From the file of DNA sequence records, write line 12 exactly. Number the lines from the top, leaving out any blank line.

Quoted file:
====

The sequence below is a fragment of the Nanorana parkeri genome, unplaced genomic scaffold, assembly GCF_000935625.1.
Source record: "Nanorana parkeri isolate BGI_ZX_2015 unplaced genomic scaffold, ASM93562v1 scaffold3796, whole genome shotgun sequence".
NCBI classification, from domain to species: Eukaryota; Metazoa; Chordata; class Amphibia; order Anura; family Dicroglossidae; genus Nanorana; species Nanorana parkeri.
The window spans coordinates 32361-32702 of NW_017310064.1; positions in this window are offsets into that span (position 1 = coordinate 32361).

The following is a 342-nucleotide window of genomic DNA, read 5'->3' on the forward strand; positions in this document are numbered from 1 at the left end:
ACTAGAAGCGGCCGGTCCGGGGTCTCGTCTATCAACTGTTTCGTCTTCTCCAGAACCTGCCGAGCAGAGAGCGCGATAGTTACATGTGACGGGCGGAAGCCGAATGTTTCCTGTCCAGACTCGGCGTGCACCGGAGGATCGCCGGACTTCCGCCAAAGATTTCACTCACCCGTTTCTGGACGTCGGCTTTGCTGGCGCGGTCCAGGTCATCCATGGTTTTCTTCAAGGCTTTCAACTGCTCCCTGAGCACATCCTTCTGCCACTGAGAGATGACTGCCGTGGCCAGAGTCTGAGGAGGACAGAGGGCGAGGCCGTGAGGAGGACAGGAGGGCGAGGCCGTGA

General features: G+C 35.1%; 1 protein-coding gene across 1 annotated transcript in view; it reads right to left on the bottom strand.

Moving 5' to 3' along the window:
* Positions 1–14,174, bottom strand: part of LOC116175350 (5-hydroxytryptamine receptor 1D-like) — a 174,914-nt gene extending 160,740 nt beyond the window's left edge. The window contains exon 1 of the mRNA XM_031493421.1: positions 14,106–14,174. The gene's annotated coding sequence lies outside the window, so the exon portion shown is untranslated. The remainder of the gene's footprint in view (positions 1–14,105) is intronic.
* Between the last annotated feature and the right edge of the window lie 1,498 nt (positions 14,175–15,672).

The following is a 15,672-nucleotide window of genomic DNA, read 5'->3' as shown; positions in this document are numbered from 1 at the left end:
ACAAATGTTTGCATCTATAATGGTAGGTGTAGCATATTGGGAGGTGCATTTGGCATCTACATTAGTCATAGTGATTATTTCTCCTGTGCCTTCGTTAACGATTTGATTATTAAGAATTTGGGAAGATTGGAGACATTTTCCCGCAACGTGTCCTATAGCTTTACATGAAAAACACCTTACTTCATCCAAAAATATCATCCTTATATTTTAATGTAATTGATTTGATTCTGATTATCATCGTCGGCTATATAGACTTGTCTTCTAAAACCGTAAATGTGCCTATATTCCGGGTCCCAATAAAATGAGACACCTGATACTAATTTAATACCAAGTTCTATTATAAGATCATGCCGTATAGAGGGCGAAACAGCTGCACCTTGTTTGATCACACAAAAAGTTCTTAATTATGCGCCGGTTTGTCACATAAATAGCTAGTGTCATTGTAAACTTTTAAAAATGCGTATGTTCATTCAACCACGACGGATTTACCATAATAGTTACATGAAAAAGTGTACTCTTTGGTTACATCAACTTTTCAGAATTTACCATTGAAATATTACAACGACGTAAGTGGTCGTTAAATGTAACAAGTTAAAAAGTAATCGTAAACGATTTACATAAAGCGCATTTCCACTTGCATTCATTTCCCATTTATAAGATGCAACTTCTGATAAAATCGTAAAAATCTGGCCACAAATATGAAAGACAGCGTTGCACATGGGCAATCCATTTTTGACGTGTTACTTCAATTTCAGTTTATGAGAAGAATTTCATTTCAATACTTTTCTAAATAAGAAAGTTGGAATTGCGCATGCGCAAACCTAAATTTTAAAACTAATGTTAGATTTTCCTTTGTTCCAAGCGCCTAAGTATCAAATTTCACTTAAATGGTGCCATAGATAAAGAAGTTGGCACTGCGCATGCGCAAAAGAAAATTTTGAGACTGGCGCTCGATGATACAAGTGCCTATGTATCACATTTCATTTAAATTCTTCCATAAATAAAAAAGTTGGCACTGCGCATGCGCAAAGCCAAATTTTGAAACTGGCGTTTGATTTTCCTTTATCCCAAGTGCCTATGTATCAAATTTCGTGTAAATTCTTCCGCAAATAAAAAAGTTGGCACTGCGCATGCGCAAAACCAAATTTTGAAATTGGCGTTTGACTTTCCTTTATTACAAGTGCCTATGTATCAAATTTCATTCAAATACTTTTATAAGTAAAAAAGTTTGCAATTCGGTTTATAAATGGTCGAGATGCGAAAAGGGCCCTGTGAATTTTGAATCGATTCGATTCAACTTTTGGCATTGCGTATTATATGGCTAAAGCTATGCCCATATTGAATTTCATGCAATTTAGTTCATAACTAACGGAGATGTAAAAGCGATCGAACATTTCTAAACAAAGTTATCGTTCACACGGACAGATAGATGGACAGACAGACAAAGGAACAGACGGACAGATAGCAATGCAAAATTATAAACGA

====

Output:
ACAAATGTTTGCATCTATAATGGTAGGTGTAGCATATTGGGAGGTGCATTTGGCATCTACATTAGTCATAGTGATTATTTCTCCTGTGCCTTCGTTAACGATTTGATTATTAAGAATTTGGGAAGATTGGAGACATTTTCCCGCAACGTGTCCTATAGCTTTACATGAAAAACACCTTACTTCATCCAAAAATATCATCCTTATATTTTAATGTAATTGATTTGATTCTGATTATCATCGTCGGCTATATAGACTTGTCTTCTAAAACCGTAAATGTGCCTATATTCCGGGTCCCAATAAAATGAGACACCTGATACTAATTTAATACCAAGTTCTATTATAAGATCATGCCGTATAGAGGGCGAAACAGCTGCACCTTGTTTGATCACACAAAAAGTTCTTAATTATGCGCCGGTTTGTCACATAAATAGCTAGTGTCATTGTAAACTTTTAAAAATGCGTATGTTCATTCAACCACGACGGATTTACCATAATAGTTACATGAAAAAGTGTACTCTTTGGTTACATCAACTTTTCAGAATTTACCATTGAAATATTACAACGACGTAAGTGGTCGTTAAATGTAACAAGTTAAAAAGTAATCGTAAACGATTTACATAAAGCGCATTTCCACTTGCATTCATTTCCCATTTATAAGATGCAACTTCTGATAAAATCGTAAAAATCTGGCCACAAATATGAAAGACAGCGTTGCACATGGGCAATCCATTTTTGACGTGTTACTTCAATTTCAGTTTATGAGAAGAATTTCATTTCAATACTTTTCTAAATAAGAAAGTTGGAATTGCGCATGCGCAAACCTAAATTTTAAAACTAATGTTAGATTTTCCTTTGTTCCAAGCGCCTAAGTATCAAATTTCACTTAAATGGTGCCATAGATAAAGAAGTTGGCACTGCGCATGCGCAAAAGAAAATTTTGAGACTGGCGCTCGATGATACAAGTGCCTATGTATCACATTTCATTTAAATTCTTCCATAAATAAAAAAGTTGGCACTGCGCATGCGCAAAGCCAAATTTTGAAACTGGCGTTTGATTTTCCTTTATCCCAAGTGCCTATGTATCAAATTTCGTGTAAATTCTTCCGCAAATAAAAAAGTTGGCACTGCGCATGCGCAAAACCAAATTTTGAAATTGGCGTTTGACTTTCCTTTATTACAAGTGCCTATGTATCAAATTTCATTCAAATACTTTTATAAGTAAAAAAGTTTGCAATTCGGTTTATAAATGGTCGAGATGCGAAAAGGGCCCTGTGAATTTTGAATCGATTCGATTCAACTTTTGGCATTGCGTATTATATGGCTAAAGCTATGCCCATATTGAATTTCATGCAATTTAGTTCATAACTAACGGAGATGTAAAAGCGATCGAACATTTCTAAACAAAGTTATCGTTCACACGGACAGATAGATGGACAGACAGACAAAGGAACAGACGGACAGATAGCAATGCAAAATTATAAACGA